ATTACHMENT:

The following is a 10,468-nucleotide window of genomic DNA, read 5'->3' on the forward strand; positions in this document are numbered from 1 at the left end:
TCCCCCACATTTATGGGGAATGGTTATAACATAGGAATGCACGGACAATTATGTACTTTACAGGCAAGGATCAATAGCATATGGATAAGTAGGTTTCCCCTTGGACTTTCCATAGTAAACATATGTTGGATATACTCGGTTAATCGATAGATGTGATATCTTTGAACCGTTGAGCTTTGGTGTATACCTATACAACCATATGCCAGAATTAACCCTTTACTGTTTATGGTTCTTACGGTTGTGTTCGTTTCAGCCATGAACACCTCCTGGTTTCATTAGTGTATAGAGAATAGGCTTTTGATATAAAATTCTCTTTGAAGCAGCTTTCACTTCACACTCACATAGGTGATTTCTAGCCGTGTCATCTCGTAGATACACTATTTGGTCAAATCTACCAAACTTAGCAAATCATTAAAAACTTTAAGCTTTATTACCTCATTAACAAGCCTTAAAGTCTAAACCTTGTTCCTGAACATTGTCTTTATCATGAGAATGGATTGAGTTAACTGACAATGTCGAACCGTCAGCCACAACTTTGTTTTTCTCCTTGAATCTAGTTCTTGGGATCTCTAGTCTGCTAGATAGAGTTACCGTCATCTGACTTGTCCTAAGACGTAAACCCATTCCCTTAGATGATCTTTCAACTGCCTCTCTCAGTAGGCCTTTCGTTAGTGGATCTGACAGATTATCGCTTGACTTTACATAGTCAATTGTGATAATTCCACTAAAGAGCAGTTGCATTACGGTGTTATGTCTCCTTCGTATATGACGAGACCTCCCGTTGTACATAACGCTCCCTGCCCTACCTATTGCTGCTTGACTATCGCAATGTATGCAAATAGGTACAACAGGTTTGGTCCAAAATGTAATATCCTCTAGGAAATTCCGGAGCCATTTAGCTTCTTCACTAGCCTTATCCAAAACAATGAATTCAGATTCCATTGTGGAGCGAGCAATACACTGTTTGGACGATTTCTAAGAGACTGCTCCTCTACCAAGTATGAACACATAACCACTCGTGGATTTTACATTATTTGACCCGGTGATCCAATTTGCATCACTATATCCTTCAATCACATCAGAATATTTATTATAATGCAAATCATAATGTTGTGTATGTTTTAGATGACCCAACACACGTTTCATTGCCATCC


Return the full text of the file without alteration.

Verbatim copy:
The following is a 10,468-nucleotide window of genomic DNA, read 5'->3' on the forward strand; positions in this document are numbered from 1 at the left end:
TCCCCCACATTTATGGGGAATGGTTATAACATAGGAATGCACGGACAATTATGTACTTTACAGGCAAGGATCAATAGCATATGGATAAGTAGGTTTCCCCTTGGACTTTCCATAGTAAACATATGTTGGATATACTCGGTTAATCGATAGATGTGATATCTTTGAACCGTTGAGCTTTGGTGTATACCTATACAACCATATGCCAGAATTAACCCTTTACTGTTTATGGTTCTTACGGTTGTGTTCGTTTCAGCCATGAACACCTCCTGGTTTCATTAGTGTATAGAGAATAGGCTTTTGATATAAAATTCTCTTTGAAGCAGCTTTCACTTCACACTCACATAGGTGATTTCTAGCCGTGTCATCTCGTAGATACACTATTTGGTCAAATCTACCAAACTTAGCAAATCATTAAAAACTTTAAGCTTTATTACCTCATTAACAAGCCTTAAAGTCTAAACCTTGTTCCTGAACATTGTCTTTATCATGAGAATGGATTGAGTTAACTGACAATGTCGAACCGTCAGCCACAACTTTGTTTTTCTCCTTGAATCTAGTTCTTGGGATCTCTAGTCTGCTAGATAGAGTTACCGTCATCTGACTTGTCCTAAGACGTAAACCCATTCCCTTAGATGATCTTTCAACTGCCTCTCTCAGTAGGCCTTTCGTTAGTGGATCTGACAGATTATCGCTTGACTTTACATAGTCAATTGTGATAATTCCACTAAAGAGCAGTTGCATTACGGTGTTATGTCTCCTTCGTATATGACGAGACCTCCCGTTGTACATAACGCTCCCTGCCCTACCTATTGCTGCTTGACTATCGCAATGTATGCAAATAGGTACAACAGGTTTGGTCCAAAATGTAATATCCTCTAGGAAATTCCGGAGCCATTTAGCTTCTTCACTAGCCTTATCCAAAACAATGAATTCAGATTCCATTGTGGAGCGAGCAATACACTGTTTGGACGATTTCTAAGAGACTGCTCCTCTACCAAGTATGAACACATAACCACTCGTGGATTTTACATTATTTGACCCGGTGATCCAATTTGCATCACTATATCCTTCAATCACATCAGAATATTTATTATAATGCAAATCATAATGTTGTGTATGTTTTAGATGACCCAACACACGTTTCATTGCCATCC